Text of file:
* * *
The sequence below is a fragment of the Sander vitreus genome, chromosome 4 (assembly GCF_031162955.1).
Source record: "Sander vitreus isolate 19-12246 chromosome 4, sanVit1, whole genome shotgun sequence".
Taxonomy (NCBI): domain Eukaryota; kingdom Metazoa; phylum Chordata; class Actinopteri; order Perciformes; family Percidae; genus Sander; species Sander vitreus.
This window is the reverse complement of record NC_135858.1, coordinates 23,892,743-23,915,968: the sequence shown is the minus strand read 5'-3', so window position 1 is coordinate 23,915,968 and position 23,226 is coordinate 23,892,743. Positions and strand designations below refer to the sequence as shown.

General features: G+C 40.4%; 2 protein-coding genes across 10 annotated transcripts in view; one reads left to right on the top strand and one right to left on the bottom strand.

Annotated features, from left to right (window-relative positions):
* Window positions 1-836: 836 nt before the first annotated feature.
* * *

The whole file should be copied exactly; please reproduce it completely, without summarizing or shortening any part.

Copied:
The sequence below is a fragment of the Sander vitreus genome, chromosome 4 (assembly GCF_031162955.1).
Source record: "Sander vitreus isolate 19-12246 chromosome 4, sanVit1, whole genome shotgun sequence".
Taxonomy (NCBI): domain Eukaryota; kingdom Metazoa; phylum Chordata; class Actinopteri; order Perciformes; family Percidae; genus Sander; species Sander vitreus.
This window is the reverse complement of record NC_135858.1, coordinates 23,892,743-23,915,968: the sequence shown is the minus strand read 5'-3', so window position 1 is coordinate 23,915,968 and position 23,226 is coordinate 23,892,743. Positions and strand designations below refer to the sequence as shown.

General features: G+C 40.4%; 2 protein-coding genes across 10 annotated transcripts in view; one reads left to right on the top strand and one right to left on the bottom strand.

Annotated features, from left to right (window-relative positions):
* Window positions 1-836: 836 nt before the first annotated feature.